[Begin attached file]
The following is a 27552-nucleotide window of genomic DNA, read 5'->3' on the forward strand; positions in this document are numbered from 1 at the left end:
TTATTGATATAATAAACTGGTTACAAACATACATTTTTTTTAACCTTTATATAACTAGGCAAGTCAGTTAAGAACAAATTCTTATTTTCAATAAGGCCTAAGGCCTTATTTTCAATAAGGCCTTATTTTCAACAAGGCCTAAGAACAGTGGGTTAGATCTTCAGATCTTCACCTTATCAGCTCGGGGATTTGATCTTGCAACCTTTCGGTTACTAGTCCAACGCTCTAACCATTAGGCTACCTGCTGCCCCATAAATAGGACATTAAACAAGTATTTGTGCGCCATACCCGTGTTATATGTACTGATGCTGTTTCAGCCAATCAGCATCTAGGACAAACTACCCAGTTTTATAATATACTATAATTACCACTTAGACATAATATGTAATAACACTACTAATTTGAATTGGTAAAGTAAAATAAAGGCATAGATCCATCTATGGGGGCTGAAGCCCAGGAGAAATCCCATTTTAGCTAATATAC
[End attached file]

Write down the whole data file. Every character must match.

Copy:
The following is a 27552-nucleotide window of genomic DNA, read 5'->3' on the forward strand; positions in this document are numbered from 1 at the left end:
TTATTGATATAATAAACTGGTTACAAACATACATTTTTTTTAACCTTTATATAACTAGGCAAGTCAGTTAAGAACAAATTCTTATTTTCAATAAGGCCTAAGGCCTTATTTTCAATAAGGCCTTATTTTCAACAAGGCCTAAGAACAGTGGGTTAGATCTTCAGATCTTCACCTTATCAGCTCGGGGATTTGATCTTGCAACCTTTCGGTTACTAGTCCAACGCTCTAACCATTAGGCTACCTGCTGCCCCATAAATAGGACATTAAACAAGTATTTGTGCGCCATACCCGTGTTATATGTACTGATGCTGTTTCAGCCAATCAGCATCTAGGACAAACTACCCAGTTTTATAATATACTATAATTACCACTTAGACATAATATGTAATAACACTACTAATTTGAATTGGTAAAGTAAAATAAAGGCATAGATCCATCTATGGGGGCTGAAGCCCAGGAGAAATCCCATTTTAGCTAATATAC